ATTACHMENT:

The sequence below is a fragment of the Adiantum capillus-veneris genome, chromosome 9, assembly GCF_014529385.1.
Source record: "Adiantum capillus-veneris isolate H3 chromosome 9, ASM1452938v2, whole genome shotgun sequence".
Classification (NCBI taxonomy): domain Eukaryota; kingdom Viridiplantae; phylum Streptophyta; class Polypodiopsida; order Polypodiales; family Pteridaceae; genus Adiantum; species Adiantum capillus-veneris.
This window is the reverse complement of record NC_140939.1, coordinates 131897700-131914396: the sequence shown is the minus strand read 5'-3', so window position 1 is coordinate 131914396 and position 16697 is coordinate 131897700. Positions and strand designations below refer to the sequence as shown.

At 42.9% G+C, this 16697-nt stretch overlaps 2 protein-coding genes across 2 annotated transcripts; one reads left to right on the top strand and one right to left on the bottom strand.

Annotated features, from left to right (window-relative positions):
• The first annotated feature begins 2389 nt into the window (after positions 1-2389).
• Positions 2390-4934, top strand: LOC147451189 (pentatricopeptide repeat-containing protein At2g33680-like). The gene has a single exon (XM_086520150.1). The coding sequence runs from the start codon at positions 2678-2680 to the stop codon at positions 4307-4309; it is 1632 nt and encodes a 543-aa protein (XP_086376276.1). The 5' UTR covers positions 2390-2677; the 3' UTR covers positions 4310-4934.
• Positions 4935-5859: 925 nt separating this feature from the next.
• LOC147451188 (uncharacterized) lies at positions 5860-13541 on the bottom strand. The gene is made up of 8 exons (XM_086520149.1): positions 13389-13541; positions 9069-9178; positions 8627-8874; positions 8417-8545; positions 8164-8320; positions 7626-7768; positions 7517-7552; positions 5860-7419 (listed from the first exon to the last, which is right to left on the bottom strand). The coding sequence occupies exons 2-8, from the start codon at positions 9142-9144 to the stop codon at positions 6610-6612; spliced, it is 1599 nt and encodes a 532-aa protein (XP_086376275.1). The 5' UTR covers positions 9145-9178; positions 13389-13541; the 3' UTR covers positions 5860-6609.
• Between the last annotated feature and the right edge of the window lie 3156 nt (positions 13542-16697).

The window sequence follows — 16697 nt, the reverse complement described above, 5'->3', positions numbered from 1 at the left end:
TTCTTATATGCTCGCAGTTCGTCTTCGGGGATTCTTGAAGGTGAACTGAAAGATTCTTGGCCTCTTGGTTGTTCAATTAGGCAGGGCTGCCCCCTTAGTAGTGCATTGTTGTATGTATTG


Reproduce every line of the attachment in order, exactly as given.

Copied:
The sequence below is a fragment of the Adiantum capillus-veneris genome, chromosome 9, assembly GCF_014529385.1.
Source record: "Adiantum capillus-veneris isolate H3 chromosome 9, ASM1452938v2, whole genome shotgun sequence".
Classification (NCBI taxonomy): domain Eukaryota; kingdom Viridiplantae; phylum Streptophyta; class Polypodiopsida; order Polypodiales; family Pteridaceae; genus Adiantum; species Adiantum capillus-veneris.
This window is the reverse complement of record NC_140939.1, coordinates 131897700-131914396: the sequence shown is the minus strand read 5'-3', so window position 1 is coordinate 131914396 and position 16697 is coordinate 131897700. Positions and strand designations below refer to the sequence as shown.

At 42.9% G+C, this 16697-nt stretch overlaps 2 protein-coding genes across 2 annotated transcripts; one reads left to right on the top strand and one right to left on the bottom strand.

Annotated features, from left to right (window-relative positions):
• The first annotated feature begins 2389 nt into the window (after positions 1-2389).
• Positions 2390-4934, top strand: LOC147451189 (pentatricopeptide repeat-containing protein At2g33680-like). The gene has a single exon (XM_086520150.1). The coding sequence runs from the start codon at positions 2678-2680 to the stop codon at positions 4307-4309; it is 1632 nt and encodes a 543-aa protein (XP_086376276.1). The 5' UTR covers positions 2390-2677; the 3' UTR covers positions 4310-4934.
• Positions 4935-5859: 925 nt separating this feature from the next.
• LOC147451188 (uncharacterized) lies at positions 5860-13541 on the bottom strand. The gene is made up of 8 exons (XM_086520149.1): positions 13389-13541; positions 9069-9178; positions 8627-8874; positions 8417-8545; positions 8164-8320; positions 7626-7768; positions 7517-7552; positions 5860-7419 (listed from the first exon to the last, which is right to left on the bottom strand). The coding sequence occupies exons 2-8, from the start codon at positions 9142-9144 to the stop codon at positions 6610-6612; spliced, it is 1599 nt and encodes a 532-aa protein (XP_086376275.1). The 5' UTR covers positions 9145-9178; positions 13389-13541; the 3' UTR covers positions 5860-6609.
• Between the last annotated feature and the right edge of the window lie 3156 nt (positions 13542-16697).

The window sequence follows — 16697 nt, the reverse complement described above, 5'->3', positions numbered from 1 at the left end:
TTCTTATATGCTCGCAGTTCGTCTTCGGGGATTCTTGAAGGTGAACTGAAAGATTCTTGGCCTCTTGGTTGTTCAATTAGGCAGGGCTGCCCCCTTAGTAGTGCATTGTTGTATGTATTG